Views from the Bench

Making the most of JCCs

Views from the Bench

Judicial Case Conferences (“JCCs”) are a mandatory first step in most family law proceedings in the Supreme Court and are intended to be the first court appearance for family law litigants. Much can be gained by taking advantage of the opportunity that JCCs provide. 

JCCs began as a pilot project in 2002 and are now a permanent feature of family law proceedings in this court. JCCs provide the parties with an opportunity to have frank and confidential discussions about the issues in dispute with the aim of streamlining the proceedings. Where matters cannot be resolved by way of consent orders, the court will make procedural orders, including setting deadlines, to ensure the action is resolved in a timely and cost-efficient manner. 

In order to make the best of the opportunity provided by JCCs, counsel should ensure that the necessary financial information is before the court, and that both they and their client are prepared to make some headway on the matters in dispute. Where the opposing party is self-represented, counsel should be prepared to assist in achieving resolution. 

Addressing these in turn, first, it goes without saying that financial statements must be filed in advance of the JCC. If child and spousal support are at issue, counsel should come equipped with support calculations, using DivorceMate or similar software, for a range of incomes indicated by the materials filed. Counsel should be prepared to explain what assumptions were used to arrive at the support figures on which their client relies.

Second, counsel should come prepared to accomplish something at the JCC. Counsel should have a sense as to what issues are appropriate for resolution, on an interim basis or otherwise, and what steps will be necessary to move the proceedings forward. Being prepared may include considering the best starting point for discussion, rather than going over background which may serve to dampen the parties’ motivation to settle. Counsel should consider preparing a JCC brief, but are reminded to keep it brief and to enhance its usefulness by providing it to the opposing counsel or party in advance, particularly if it includes an offer to settle. It is important to prepare your client as well. He or she may wish to address the judge or master directly and should be encouraged to be solution oriented rather than using the JCC to canvass historical grievances. Where the parties are unable to settle, counsel should be prepared to set a future court date before ending the JCC, whether it is for a follow-up JCC or a trial date. This ensures there is an end date in sight to motivate the parties to move forward, without impeding their ability to settle matters. Counsel should have their calendars available at the JCC to facilitate this booking process.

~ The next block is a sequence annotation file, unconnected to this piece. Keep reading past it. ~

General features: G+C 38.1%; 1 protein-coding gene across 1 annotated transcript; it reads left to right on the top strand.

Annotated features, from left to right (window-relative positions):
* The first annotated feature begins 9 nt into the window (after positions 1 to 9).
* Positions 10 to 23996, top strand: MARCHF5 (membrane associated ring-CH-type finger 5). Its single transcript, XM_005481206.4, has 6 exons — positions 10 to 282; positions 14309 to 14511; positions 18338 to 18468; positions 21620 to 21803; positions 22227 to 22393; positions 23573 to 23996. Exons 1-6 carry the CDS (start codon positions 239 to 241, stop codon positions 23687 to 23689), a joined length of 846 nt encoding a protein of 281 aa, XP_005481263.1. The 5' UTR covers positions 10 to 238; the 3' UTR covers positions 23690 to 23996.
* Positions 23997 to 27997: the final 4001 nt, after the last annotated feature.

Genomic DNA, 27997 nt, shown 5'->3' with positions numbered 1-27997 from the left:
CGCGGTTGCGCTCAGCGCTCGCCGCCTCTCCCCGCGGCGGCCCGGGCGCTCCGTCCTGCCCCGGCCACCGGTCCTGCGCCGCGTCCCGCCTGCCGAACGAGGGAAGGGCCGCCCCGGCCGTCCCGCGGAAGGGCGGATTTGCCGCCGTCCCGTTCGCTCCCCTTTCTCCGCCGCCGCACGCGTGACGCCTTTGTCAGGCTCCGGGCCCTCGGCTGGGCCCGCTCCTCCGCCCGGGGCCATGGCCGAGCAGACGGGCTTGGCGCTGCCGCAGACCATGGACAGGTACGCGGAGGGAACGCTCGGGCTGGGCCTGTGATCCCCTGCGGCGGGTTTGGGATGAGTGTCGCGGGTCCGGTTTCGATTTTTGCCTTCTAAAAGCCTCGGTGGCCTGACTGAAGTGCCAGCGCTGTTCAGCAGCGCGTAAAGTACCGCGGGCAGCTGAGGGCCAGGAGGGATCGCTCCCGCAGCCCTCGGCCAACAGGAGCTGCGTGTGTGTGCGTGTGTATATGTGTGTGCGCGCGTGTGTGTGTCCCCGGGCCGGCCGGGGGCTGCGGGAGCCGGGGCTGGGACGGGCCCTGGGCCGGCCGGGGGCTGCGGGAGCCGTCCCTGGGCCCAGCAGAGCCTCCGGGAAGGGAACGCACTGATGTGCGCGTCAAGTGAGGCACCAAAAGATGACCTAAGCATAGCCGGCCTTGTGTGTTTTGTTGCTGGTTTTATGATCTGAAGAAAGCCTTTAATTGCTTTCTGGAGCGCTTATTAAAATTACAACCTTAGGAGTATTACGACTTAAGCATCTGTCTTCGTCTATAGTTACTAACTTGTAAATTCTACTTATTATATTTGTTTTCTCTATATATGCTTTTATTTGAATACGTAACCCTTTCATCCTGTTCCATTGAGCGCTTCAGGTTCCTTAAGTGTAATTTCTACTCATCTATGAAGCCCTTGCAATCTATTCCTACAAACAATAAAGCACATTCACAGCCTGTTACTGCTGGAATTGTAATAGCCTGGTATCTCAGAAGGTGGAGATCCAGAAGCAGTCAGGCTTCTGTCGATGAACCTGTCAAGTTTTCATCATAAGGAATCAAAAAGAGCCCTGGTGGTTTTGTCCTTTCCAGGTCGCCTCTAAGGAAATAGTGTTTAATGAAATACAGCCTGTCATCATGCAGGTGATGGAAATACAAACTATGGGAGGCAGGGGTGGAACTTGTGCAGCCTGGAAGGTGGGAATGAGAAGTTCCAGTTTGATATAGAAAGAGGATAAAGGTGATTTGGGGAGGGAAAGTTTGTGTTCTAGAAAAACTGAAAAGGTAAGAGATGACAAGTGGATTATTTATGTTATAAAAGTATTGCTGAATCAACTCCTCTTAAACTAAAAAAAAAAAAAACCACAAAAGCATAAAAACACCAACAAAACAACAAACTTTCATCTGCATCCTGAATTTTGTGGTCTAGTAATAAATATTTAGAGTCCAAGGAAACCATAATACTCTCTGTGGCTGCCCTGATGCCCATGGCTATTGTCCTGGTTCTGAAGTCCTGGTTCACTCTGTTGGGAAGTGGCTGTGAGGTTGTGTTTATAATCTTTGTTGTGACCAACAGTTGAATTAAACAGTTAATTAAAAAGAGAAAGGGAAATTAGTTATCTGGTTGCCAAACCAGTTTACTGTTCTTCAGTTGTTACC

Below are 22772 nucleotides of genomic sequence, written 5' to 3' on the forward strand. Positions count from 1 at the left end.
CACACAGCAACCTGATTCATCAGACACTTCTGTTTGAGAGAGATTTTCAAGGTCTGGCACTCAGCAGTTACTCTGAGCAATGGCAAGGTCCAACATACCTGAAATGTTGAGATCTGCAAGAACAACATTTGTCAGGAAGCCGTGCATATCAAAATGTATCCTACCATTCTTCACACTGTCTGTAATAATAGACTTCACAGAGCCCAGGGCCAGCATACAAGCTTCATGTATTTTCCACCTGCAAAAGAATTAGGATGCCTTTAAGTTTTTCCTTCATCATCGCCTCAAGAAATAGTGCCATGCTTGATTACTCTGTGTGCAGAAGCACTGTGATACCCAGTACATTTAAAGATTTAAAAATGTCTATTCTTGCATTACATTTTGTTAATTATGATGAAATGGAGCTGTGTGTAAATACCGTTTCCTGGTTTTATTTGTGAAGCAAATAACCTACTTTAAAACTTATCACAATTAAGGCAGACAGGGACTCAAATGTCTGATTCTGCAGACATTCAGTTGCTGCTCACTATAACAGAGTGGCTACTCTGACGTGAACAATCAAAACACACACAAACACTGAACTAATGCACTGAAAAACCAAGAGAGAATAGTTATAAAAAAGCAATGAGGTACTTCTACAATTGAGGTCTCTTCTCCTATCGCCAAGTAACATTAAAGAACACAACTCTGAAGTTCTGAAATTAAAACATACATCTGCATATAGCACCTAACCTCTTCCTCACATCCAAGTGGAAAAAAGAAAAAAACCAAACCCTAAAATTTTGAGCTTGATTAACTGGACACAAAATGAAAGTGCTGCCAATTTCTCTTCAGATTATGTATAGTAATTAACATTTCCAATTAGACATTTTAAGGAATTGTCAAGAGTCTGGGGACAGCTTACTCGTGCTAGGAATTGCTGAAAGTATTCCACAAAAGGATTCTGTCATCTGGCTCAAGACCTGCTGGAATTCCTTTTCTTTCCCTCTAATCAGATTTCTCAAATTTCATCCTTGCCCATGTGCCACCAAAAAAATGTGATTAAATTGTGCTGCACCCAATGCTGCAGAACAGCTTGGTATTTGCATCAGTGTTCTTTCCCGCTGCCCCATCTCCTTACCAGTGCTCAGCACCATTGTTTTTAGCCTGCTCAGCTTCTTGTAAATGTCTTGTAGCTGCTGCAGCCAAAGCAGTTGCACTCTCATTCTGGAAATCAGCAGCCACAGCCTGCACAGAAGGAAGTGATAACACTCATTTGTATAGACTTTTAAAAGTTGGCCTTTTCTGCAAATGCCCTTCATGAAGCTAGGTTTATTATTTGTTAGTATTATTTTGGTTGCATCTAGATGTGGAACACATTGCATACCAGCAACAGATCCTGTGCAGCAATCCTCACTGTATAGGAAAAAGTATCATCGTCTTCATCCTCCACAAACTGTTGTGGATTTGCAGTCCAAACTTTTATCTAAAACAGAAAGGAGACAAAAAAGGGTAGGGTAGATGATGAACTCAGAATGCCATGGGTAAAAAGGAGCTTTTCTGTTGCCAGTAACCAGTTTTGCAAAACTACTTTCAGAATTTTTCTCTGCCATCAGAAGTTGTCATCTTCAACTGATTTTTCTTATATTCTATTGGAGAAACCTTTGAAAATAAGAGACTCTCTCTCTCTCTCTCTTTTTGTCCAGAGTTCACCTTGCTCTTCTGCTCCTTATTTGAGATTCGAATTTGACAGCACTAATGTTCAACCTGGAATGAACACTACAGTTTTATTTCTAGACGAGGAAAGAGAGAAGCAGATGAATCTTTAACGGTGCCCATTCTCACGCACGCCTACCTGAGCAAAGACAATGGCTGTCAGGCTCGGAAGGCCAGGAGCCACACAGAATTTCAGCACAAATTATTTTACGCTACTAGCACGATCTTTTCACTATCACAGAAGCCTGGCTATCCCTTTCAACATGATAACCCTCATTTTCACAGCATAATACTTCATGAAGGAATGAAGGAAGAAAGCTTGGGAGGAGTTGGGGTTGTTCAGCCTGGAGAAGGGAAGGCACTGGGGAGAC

Third, where one of the parties is self-represented, opposing counsel should be prepared to assist in furthering the settlement process. Ensure that copies of relevant materials are made available for the in-person litigant. Be prepared to direct him or her to resources and further assistance. This may be as simple as directing the litigant to online resources such as self-help guides by the Legal Services Society, which includes one for preparing for JCCs. Counsel may also wish to make in-person litigants aware of the VLC Supreme Court Family Order Picklist. The picklist can be used as a guide during the JCC for making orders and will allow for a more complete JCC Plan at the end of the conference.